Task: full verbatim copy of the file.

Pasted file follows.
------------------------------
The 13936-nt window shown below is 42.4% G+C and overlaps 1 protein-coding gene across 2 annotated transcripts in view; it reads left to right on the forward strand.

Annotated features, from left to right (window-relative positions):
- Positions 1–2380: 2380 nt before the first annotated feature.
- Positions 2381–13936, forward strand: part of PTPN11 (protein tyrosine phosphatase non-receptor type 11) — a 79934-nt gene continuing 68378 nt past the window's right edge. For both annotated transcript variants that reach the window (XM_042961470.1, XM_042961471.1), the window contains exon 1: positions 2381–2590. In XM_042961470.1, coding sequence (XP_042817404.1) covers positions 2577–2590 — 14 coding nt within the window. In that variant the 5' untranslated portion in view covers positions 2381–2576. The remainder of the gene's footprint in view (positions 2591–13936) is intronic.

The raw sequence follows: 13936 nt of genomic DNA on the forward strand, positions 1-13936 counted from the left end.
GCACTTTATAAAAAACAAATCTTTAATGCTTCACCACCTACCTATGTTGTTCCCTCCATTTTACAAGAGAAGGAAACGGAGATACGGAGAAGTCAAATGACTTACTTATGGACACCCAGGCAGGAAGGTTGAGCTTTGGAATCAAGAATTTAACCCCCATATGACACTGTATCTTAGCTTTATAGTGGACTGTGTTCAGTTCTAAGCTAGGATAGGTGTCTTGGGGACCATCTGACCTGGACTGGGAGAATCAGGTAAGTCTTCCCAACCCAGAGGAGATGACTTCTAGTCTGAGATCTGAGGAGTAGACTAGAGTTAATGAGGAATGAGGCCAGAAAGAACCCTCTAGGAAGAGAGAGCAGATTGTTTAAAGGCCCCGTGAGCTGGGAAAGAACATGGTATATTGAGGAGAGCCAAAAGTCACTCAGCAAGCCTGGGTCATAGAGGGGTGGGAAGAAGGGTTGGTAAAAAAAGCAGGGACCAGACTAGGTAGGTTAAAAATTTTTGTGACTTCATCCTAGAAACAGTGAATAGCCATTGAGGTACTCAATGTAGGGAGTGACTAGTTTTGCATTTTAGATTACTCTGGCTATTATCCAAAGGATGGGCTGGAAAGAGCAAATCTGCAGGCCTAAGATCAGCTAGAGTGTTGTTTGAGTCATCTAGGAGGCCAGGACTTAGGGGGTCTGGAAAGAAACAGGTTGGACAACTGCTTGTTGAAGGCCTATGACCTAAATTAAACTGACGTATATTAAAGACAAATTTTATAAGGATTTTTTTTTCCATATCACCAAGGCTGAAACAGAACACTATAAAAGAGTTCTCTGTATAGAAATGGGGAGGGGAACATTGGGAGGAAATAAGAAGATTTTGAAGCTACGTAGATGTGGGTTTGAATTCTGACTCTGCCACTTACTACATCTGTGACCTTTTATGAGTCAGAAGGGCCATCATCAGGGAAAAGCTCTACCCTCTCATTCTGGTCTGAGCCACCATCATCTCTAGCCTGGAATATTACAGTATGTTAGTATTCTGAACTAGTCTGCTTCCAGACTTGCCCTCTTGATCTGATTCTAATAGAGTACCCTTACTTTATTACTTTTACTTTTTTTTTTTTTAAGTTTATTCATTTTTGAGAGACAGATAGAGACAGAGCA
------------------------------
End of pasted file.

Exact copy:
The 13936-nt window shown below is 42.4% G+C and overlaps 1 protein-coding gene across 2 annotated transcripts in view; it reads left to right on the forward strand.

Annotated features, from left to right (window-relative positions):
- Positions 1–2380: 2380 nt before the first annotated feature.
- Positions 2381–13936, forward strand: part of PTPN11 (protein tyrosine phosphatase non-receptor type 11) — a 79934-nt gene continuing 68378 nt past the window's right edge. For both annotated transcript variants that reach the window (XM_042961470.1, XM_042961471.1), the window contains exon 1: positions 2381–2590. In XM_042961470.1, coding sequence (XP_042817404.1) covers positions 2577–2590 — 14 coding nt within the window. In that variant the 5' untranslated portion in view covers positions 2381–2576. The remainder of the gene's footprint in view (positions 2591–13936) is intronic.

The raw sequence follows: 13936 nt of genomic DNA on the forward strand, positions 1-13936 counted from the left end.
GCACTTTATAAAAAACAAATCTTTAATGCTTCACCACCTACCTATGTTGTTCCCTCCATTTTACAAGAGAAGGAAACGGAGATACGGAGAAGTCAAATGACTTACTTATGGACACCCAGGCAGGAAGGTTGAGCTTTGGAATCAAGAATTTAACCCCCATATGACACTGTATCTTAGCTTTATAGTGGACTGTGTTCAGTTCTAAGCTAGGATAGGTGTCTTGGGGACCATCTGACCTGGACTGGGAGAATCAGGTAAGTCTTCCCAACCCAGAGGAGATGACTTCTAGTCTGAGATCTGAGGAGTAGACTAGAGTTAATGAGGAATGAGGCCAGAAAGAACCCTCTAGGAAGAGAGAGCAGATTGTTTAAAGGCCCCGTGAGCTGGGAAAGAACATGGTATATTGAGGAGAGCCAAAAGTCACTCAGCAAGCCTGGGTCATAGAGGGGTGGGAAGAAGGGTTGGTAAAAAAAGCAGGGACCAGACTAGGTAGGTTAAAAATTTTTGTGACTTCATCCTAGAAACAGTGAATAGCCATTGAGGTACTCAATGTAGGGAGTGACTAGTTTTGCATTTTAGATTACTCTGGCTATTATCCAAAGGATGGGCTGGAAAGAGCAAATCTGCAGGCCTAAGATCAGCTAGAGTGTTGTTTGAGTCATCTAGGAGGCCAGGACTTAGGGGGTCTGGAAAGAAACAGGTTGGACAACTGCTTGTTGAAGGCCTATGACCTAAATTAAACTGACGTATATTAAAGACAAATTTTATAAGGATTTTTTTTTCCATATCACCAAGGCTGAAACAGAACACTATAAAAGAGTTCTCTGTATAGAAATGGGGAGGGGAACATTGGGAGGAAATAAGAAGATTTTGAAGCTACGTAGATGTGGGTTTGAATTCTGACTCTGCCACTTACTACATCTGTGACCTTTTATGAGTCAGAAGGGCCATCATCAGGGAAAAGCTCTACCCTCTCATTCTGGTCTGAGCCACCATCATCTCTAGCCTGGAATATTACAGTATGTTAGTATTCTGAACTAGTCTGCTTCCAGACTTGCCCTCTTGATCTGATTCTAATAGAGTACCCTTACTTTATTACTTTTACTTTTTTTTTTTTTAAGTTTATTCATTTTTGAGAGACAGATAGAGACAGAGCA